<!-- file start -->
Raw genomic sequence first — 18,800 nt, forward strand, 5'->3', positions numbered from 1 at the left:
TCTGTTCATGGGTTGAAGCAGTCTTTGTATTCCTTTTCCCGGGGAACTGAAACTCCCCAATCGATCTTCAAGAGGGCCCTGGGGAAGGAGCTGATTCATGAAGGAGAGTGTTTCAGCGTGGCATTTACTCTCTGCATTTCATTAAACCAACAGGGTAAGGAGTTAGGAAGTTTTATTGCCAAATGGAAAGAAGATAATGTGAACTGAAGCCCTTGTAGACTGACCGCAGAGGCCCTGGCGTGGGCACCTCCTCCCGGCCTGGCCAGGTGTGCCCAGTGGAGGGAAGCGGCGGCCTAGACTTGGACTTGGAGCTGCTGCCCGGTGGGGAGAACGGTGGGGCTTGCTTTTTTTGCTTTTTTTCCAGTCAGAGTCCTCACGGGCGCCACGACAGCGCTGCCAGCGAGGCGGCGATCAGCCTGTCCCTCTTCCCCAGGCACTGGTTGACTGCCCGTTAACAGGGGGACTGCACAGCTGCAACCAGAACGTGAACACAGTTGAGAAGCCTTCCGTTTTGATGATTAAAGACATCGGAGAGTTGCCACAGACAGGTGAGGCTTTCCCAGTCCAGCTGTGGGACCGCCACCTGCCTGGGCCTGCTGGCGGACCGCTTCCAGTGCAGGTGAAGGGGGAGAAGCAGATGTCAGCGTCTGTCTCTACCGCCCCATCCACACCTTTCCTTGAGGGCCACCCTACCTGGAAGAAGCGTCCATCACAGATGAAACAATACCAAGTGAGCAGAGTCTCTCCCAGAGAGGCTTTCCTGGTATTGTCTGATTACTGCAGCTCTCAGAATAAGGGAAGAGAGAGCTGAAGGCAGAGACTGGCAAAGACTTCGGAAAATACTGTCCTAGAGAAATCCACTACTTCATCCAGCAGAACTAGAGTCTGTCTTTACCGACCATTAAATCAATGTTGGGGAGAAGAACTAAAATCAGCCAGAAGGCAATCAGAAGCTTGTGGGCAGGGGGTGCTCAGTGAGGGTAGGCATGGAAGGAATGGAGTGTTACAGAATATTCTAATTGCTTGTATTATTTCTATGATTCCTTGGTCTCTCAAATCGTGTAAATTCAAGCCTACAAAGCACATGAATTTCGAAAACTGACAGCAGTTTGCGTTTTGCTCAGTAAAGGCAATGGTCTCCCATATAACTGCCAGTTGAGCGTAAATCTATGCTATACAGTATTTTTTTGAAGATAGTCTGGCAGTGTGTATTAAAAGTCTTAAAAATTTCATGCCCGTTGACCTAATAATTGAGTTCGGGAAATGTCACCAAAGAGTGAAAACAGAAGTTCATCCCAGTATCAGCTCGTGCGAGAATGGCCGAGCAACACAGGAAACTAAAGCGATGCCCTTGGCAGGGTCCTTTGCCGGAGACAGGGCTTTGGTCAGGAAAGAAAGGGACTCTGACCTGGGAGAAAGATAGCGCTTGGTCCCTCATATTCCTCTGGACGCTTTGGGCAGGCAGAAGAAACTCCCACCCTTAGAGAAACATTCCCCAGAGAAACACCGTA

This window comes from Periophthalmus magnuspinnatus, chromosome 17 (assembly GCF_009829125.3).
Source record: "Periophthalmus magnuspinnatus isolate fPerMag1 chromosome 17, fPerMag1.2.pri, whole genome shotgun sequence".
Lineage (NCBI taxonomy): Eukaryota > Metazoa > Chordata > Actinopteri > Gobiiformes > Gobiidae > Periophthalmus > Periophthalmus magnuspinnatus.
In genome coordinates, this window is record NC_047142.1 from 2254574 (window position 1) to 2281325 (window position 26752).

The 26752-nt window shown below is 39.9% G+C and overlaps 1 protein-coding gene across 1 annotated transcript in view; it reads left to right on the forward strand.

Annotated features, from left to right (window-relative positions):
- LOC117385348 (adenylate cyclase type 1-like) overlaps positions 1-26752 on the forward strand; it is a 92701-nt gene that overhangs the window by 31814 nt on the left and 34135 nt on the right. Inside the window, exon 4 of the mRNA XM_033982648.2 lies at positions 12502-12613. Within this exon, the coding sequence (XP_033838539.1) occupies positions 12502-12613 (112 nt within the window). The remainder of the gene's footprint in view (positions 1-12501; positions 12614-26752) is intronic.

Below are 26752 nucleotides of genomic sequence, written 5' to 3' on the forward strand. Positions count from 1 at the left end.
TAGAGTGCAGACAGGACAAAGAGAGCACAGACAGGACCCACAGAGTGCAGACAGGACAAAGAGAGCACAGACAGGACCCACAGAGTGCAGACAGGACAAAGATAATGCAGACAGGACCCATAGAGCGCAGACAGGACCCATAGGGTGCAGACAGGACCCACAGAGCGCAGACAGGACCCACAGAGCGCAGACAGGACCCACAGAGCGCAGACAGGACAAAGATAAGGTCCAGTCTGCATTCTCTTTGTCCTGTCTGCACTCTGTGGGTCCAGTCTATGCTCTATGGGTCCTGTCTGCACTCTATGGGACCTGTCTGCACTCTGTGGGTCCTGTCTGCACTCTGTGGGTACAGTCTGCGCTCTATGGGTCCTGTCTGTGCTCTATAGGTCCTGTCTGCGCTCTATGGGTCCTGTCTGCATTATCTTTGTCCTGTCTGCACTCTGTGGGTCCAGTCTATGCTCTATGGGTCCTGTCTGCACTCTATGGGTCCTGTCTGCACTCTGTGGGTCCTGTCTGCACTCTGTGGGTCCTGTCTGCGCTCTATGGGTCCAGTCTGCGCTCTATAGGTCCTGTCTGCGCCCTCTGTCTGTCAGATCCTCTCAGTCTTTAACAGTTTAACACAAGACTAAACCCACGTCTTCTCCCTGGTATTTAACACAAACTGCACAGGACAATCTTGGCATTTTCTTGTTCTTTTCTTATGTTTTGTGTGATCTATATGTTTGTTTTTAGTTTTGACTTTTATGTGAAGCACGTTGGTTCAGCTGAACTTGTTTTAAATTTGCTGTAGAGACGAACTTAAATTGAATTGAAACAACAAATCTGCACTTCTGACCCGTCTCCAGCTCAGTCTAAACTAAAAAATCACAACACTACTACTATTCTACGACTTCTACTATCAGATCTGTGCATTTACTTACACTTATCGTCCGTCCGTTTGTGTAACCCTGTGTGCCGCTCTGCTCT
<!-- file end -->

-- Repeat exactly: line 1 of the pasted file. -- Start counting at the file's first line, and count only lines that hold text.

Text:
Raw genomic sequence first — 18,800 nt, forward strand, 5'->3', positions numbered from 1 at the left: